After a few days in Tucson– before and after the marathon– we point towards Phoenix to prepare for our flight north to Alaska.  With a few days between here and there, we take the advice of Scott Morris and connect a premier section of the AZT near the GIla River en route to Phoenix.  The route prescribed should take only a few days–connecting us to our flight in time– but features some of the best that Arizona has to offer.  Being so close to Phoenix, this ride makes a perfect getaway during winter months, especially when ridden as a loop, as defined in Scott’s Gila River Ramble route.  However, do your best to avoid a week of rain as Cass, Gary, and Joe found earlier this year.

There has already been some discussion about passing the winter in Tucson next year.  The weather, the trail access, and the Mexican food can’t be beat.  Alternating winters between the Southwest and Alaska– between full-suspension big bikes and fatbikes– would be satisfying.  

The ride out of town retraces a familiar stretch of pavement– this is the way we rode into town, and this way I traveled out and back to watch Lael run her marathon.  I’m becoming quite familiar with Oracle Road.

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About 35 miles from the center of Tucson, we connect with the Willow Springs Rd near the town of Oracle.

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A brief section of singletrack breaks up what we expect to be a full day of dirt road riding towards Kelvin.  This piece of trail is part of the 24 Hours in the Old Pueblo course.

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A cool, cloudy day in southern Arizona surprises us, as we bundle up in down jackets for much of the day.  Rural signage keeps our interest.

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While we disobey a few warnings to shortcut a large private tract.

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Eventually, we find the sign we are looking for.  The trail begins as a scenic ‘green-circle’ section of trail.  Tailwinds help to move us along.

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The entire region is characterized by decomposed granite, resulting in the granular ‘kitty litter’ soil common in the southwest.  The smaller knobs on the 29×3.0″ Knards don’t bite as well as the taller knobs on Lael’s On-One tires.  With a more aggressive tire like the upcoming Surly Dirt Wizard, 29+ could be the perfect rigid touring platform.  The experience reminds me of riding the Surly Endomorph tire on my Pugsley for the first half of the winter season in 2011-2012.  I was grateful that it got me around town, but once I tasted the traction of the Nate tire, I couldn’t go back.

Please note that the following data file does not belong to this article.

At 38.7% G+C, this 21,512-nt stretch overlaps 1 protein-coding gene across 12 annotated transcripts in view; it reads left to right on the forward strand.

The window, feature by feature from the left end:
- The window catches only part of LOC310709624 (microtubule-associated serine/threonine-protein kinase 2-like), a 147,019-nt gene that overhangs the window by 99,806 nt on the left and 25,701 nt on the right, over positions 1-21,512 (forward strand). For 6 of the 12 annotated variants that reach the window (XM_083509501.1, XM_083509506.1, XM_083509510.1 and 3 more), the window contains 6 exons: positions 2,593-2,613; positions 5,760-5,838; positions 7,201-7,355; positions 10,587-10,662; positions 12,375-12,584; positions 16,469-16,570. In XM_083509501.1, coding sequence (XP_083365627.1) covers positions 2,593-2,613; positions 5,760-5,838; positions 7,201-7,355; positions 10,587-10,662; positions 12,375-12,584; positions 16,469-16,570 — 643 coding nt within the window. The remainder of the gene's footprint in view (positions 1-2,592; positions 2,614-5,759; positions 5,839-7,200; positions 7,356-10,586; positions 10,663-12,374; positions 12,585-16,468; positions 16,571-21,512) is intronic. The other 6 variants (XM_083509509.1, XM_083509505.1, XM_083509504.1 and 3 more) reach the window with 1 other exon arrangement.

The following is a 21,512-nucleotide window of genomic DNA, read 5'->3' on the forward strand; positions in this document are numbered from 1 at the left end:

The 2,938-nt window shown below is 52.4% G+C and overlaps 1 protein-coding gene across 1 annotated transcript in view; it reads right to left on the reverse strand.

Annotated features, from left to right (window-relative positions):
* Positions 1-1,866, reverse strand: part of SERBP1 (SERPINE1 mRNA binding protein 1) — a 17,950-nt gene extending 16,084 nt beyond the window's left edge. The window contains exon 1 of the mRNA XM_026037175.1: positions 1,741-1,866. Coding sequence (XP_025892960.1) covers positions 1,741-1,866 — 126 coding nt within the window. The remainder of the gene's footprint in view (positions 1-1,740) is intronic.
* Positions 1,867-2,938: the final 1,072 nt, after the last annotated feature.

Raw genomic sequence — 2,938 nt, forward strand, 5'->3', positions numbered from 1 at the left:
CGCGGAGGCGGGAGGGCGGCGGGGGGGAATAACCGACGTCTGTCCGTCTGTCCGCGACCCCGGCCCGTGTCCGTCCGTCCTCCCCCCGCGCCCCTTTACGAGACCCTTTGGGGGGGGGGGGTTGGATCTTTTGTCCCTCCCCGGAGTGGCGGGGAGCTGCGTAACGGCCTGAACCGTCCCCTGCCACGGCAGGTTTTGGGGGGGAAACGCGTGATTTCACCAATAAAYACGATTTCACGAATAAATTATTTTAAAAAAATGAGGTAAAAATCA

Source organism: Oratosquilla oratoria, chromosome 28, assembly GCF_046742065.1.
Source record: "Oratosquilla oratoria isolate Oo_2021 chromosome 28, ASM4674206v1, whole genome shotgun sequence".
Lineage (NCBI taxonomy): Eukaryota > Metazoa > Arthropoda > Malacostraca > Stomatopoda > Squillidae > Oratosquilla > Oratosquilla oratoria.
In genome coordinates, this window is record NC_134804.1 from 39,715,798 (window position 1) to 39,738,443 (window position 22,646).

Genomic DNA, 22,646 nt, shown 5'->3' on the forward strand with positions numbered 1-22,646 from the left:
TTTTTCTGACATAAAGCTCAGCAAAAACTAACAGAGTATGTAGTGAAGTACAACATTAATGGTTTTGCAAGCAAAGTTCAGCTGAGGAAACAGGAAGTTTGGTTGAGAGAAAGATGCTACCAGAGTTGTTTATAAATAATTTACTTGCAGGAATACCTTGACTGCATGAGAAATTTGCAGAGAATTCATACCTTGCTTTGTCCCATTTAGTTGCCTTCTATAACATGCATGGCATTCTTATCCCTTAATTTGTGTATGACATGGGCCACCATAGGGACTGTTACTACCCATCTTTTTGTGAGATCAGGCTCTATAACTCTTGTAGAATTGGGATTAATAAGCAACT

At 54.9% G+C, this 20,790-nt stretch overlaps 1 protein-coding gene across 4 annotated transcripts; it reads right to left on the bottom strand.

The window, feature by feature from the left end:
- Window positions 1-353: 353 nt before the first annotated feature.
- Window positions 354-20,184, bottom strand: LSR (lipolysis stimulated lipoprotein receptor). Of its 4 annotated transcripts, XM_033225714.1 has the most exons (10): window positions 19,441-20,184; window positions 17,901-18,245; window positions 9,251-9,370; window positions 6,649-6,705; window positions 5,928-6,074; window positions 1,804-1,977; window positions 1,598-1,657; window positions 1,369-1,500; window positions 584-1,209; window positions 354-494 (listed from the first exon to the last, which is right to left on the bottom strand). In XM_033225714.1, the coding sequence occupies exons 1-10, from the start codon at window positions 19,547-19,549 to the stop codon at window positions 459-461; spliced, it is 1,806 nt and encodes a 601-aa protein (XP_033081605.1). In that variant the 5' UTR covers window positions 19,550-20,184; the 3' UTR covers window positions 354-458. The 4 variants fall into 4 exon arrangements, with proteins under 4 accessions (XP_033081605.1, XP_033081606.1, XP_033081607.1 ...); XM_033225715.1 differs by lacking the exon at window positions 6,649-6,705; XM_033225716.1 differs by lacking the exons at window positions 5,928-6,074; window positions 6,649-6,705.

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The trail alternates between singletrack and derelict doubletrack, as the sun begins to fall.  A few jeep tracks are seen in the distance, but otherwise, there’s nothing out here.  A few ranch houses likely inhabit distant drainages.  Cattle munch of woody desert vegetation.

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Looking back towards Oracle, and Tucson beyond.

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Looking forward towards the town of Kelvin, and the Gila River.  This is wide open Arizona.

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he setting sun filters through cholla cactus.  One of the last Arizonan sunsets of the season.

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Certainly one of the last featuring the spires of saguaros, which are soon to be replaced by the spires of scraggly black spruce, capped in snow.

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Reaching towards the Gila River near Kelvin on the Ripsey Segment of the AZT, the trail descends several thousand feet, before rising again to elevation, then finally descending to the river..

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Descend in the evening.

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Ascend in the morning.  Life on the AZT is easy, even if it challenges our legs.  

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The quality of trail being built for the AZT is some of the best anywhere, and is designed for bicycles as much as hikers and horse.  The trail surface is most often broad and durable, carving switchbacks up relatively shallow grades.  Not that it is always easy…

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At the top, the trail follows a ridge, before diving down towards the Gila River.

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There are very few water sources out here.  Near the trailhead in Kelvin, a water cache is offered to passing thru-hikers.  Local residents– one variety of a diverse breed of trail angels– refill 1 gallon jugs to keep up with the trickle of demand for water out here.  We found a spigot at the ADOT yard in Kelvin to fill our bottles and bladders.  The Gila RIver flows all year and is another reliable source in the area.  Otherwise, local intel is essential, as is a large water bladder.  The GPS marks a few springs or tanks in the area, but these aren’t always reliable sources.  More frequently, as I’ve learned, they are only possible water sources.  The search for water is another reason that GPS is an invaluable resource in Arizona.  

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With the capacity to carry 14 liters of water– at maximum capacity between the two of us– we can make it through a day and a half this time of year.  Much more water would be necessary spring through fall.  It is December 11th already, and clear skies relieve us of wearing our down jackets on this day.